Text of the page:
Do you really need a vision statement? What can a business vision do for you? We’ll have some good and some bad examples of vision statements.
Do you need a vision statement for your company?
I think so. With a good vision you can unleash the power of your team.
With a vision you paint a vivid picture of the future. You describe where you’re heading – both as a team and as a company. A true vision inspires people and creates a common understanding.
Do you have a vision statement for your company? Do you know about a vision in your company?
I mean this kind of statement or phrase or description, which tells where your business is heading, what you want to achieve and why your company exists?
Don’t get confused with those pseudo vision statements of big companies in the corporate world. Visions like:
“As a reliable partner for our customers, we count on innovation, creativity and consistent customer focus as well as on top performance in all areas.“
Blablabla. Sorry, but that is just a bunch of buzz words. It doesn’t mean anything. It doesn’t say anything. How does this statement helps to distinguish your company from others? It doesn’t. Everyone wants to be a reliable partner. Every company wants to be customer focused.
Want another example of bad vision statements in the corporate world?
“We work hard to be a Company that Our Shareholders, Customers and Society Want!”
Oh, come on: That’s boring: That’s so generic: That can be true for almost every company.
Here is another great vision:
“We will be the No1 in our industry and strive for double digit sales and profit growth over the next 5 years.”
What? Maybe the investors like this statement. But what’s about the customers, the employees and partners of this company? Does this statement inspires, energizes or motivates anyone? No, it certainly doesn’t!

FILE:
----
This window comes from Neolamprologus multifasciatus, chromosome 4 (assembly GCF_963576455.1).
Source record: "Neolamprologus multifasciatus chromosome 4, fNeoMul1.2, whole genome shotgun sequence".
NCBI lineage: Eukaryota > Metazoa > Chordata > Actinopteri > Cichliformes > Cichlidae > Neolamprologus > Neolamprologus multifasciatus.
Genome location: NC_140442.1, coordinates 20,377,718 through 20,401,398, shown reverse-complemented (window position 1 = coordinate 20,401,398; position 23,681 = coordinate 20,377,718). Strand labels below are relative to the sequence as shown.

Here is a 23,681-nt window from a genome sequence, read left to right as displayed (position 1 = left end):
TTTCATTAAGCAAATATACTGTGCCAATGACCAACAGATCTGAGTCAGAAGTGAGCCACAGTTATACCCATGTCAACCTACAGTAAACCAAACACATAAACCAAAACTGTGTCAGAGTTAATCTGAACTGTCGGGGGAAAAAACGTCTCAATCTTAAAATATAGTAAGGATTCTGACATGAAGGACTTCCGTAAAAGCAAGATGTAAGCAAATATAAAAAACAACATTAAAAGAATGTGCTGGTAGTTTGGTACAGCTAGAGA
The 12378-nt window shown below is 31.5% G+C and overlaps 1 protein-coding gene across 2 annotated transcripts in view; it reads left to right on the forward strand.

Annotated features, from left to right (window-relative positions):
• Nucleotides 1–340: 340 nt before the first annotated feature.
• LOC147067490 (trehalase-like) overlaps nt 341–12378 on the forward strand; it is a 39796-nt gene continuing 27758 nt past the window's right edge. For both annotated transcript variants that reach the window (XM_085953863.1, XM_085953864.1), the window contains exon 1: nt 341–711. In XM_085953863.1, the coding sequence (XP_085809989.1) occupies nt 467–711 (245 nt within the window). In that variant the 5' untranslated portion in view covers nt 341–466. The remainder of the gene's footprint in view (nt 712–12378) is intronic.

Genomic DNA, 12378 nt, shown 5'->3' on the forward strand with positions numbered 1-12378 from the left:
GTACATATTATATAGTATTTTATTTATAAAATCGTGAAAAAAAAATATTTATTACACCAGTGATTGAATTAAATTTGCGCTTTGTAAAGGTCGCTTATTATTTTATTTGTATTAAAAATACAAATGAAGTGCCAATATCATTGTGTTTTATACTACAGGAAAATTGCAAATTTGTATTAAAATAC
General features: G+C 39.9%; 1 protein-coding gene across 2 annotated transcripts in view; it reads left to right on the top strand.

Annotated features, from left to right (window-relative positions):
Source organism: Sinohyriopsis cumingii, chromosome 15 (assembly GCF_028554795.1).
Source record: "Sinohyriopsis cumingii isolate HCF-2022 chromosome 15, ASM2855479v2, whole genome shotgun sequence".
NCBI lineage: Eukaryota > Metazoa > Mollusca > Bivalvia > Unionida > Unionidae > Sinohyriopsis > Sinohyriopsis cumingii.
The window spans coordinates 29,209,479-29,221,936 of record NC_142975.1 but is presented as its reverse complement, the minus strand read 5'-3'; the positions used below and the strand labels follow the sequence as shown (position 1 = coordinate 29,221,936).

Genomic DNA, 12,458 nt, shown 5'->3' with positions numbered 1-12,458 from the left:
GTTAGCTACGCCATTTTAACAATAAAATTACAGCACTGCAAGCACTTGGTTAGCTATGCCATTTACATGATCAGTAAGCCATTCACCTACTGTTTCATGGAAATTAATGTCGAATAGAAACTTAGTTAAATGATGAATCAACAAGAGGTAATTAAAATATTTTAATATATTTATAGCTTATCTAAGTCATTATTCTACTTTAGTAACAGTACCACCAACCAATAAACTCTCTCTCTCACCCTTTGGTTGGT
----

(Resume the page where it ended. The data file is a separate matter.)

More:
The business vision isn’t about money.
Hardly anyone is inspired by helping someone else make money. Why would employees put their heart and soul into such a thing?
Sorry to all the CEOs in the corporate world who developed this kind of pseudo visions: These vision statements are totally useless.
Difference between mission and vision statement
So what’s a good business vision then? Often people get confused with what the difference is between vision and mission.
Let’s answer that briefly: As part of a business strategy the vision tells where you are going and a mission tells why your business exists. But don’t think too much about these definitions and which one’s which.
Two important questions
If you are an entrepreneur and running a small business or if you are a manager in charge of parts of a business you should focus on these two questions:
1. Why does your business exist?
2. Where do you want your business to go?
Just to make it crystal clear. The first question is by far the most important one!
Why does your business exist?
What’s the purpose of your company?